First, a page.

Custos for all people: Gilbert Allen laid to rest
It would have been a massive civic fanfare to celebrate the life of a gentle giant if COVID-19 had not upended funerals, but the restricted gestures of thanksgiving for the life of the late former Custos of Manchester Dr Gilbert Allen was fitting for a man who had a deep appreciation for all.
On Wednesday, just minutes before he was laid to rest at the Oaklawn Memorial Garden in Hatfield in the parish, Allen was taken for his final run along the streets of Mandeville.
Dr Allen passed away on April 15 at the age of 92, after ailing for several years.
As his hearse drove by the Consolidated Health Services on the Caledonia main road, which he owned and operated as a healthcare provider for decades, his fellow colleague justices of the peace, medical practitioners, members of the Kiwanis Club of Mandeville - for which he was once president - and members of the Scout association, which he supported, lined the sidewalk as a sign of honour.
As in life, Allen was surrounded by those he most loved at the private interment – his widow, children and grandchildren and very few relatives.
The man whose statements to many of the patients who visited his medical practice was ‘No charge’, was described by former President of the Northern Caribbean University (NCU), Dr Herbert Thompson, as one who saw service about self.
“He chose to serve people and in serving people, he did not make any mention of where he had been or what his status was … . He was the only doctor in Mandeville that at one point was making house calls. In his life, he lived and died as a humble, professional, helpful person, but he served his God by serving mankind.”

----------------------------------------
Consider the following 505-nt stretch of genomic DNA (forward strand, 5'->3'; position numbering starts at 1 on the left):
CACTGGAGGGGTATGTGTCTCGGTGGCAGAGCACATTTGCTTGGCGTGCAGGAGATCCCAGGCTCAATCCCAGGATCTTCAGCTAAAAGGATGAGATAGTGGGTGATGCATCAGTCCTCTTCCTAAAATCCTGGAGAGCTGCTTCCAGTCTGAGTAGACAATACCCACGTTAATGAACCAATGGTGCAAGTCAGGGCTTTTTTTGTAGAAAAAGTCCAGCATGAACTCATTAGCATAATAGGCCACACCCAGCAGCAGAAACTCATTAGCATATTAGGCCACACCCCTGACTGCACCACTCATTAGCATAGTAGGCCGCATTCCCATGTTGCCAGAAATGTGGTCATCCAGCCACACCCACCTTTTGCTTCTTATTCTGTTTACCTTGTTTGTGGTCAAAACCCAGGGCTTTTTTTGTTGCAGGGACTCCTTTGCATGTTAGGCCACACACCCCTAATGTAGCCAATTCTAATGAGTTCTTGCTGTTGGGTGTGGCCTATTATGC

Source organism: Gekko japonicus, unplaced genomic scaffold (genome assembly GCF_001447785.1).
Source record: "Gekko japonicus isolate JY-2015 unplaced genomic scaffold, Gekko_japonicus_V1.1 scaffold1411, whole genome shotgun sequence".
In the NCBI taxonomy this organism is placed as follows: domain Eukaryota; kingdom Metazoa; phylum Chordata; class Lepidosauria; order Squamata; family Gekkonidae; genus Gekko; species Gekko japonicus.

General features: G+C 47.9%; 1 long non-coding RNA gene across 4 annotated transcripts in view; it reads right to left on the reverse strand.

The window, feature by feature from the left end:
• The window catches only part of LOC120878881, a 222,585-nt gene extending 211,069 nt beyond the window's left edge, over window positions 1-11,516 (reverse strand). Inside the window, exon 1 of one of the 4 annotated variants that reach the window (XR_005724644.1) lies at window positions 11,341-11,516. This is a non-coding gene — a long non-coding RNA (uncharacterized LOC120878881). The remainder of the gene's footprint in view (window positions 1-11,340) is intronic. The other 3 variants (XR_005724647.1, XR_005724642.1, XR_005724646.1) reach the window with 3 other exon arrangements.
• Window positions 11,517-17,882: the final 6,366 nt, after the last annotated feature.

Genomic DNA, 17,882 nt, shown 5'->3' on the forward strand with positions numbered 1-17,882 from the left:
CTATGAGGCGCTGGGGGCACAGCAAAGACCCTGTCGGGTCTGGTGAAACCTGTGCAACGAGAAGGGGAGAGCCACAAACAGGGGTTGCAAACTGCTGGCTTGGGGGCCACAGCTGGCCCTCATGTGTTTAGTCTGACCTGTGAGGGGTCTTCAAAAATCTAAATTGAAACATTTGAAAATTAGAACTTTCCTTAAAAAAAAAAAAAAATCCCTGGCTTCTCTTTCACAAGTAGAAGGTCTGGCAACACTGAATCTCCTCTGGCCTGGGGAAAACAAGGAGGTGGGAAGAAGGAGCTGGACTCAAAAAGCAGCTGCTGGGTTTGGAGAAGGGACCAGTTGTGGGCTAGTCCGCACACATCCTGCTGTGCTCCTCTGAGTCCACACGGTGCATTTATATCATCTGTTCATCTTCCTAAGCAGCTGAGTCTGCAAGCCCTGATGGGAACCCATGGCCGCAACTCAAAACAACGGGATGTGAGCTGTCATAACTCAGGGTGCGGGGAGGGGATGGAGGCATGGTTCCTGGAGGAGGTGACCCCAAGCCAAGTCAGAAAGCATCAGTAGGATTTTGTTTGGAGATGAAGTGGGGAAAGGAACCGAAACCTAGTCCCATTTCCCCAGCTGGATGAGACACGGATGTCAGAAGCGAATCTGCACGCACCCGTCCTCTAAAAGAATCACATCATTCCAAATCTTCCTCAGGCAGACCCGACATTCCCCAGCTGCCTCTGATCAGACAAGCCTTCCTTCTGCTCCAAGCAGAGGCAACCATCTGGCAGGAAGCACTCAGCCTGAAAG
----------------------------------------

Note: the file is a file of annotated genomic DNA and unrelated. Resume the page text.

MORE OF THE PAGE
Allen was instrumental in acquiring nine and a half acres of land in Newport to accommodate a police station, library, medical centre, playfield and other amenities.
In his 17-year service to the parish as custos, Allen was also a part of the team that helped to acquire 40 acres of land near Mandeville for the erection of a state-of-the-art Regional Justice Centre for Clarendon, St Elizabeth and Manchester.
“He was custos for all people and his religion had no colour. He spoke to people’s needs and he preached to them the Christ by the way he lived. There is no religion that can take the place of that Christian. Today we lay to rest a friend, a brother, a father, a grandfather … many of us would not have been where we are had it not been for Dr Gilbert Allen,” Thompson added.
A stalwart in the Seventh-day Adventist Church, Allen not only served the NCU church, of which he was a member, but offered medical services to the institution and supported the many other academic initiatives of surrounding institutions.
“In his professional capacity, he had been an empanelled medical doctor for the university and treated our students free of cost ... . A strong believer in the value of education, Dr Allen supported many primary and secondary students from the Gilbert and Georgia Allen Education Trust,” a tribute from the university read.
As his body was lowered into the tomb, his widow, to whom he was married for 50 years, held on to his casket and bid her final farewell.
It became clearer to his children, grandchildren, relatives and friends that he would no longer be seen in this life, but on a brighter note, that his memories and acts of service would live on forever.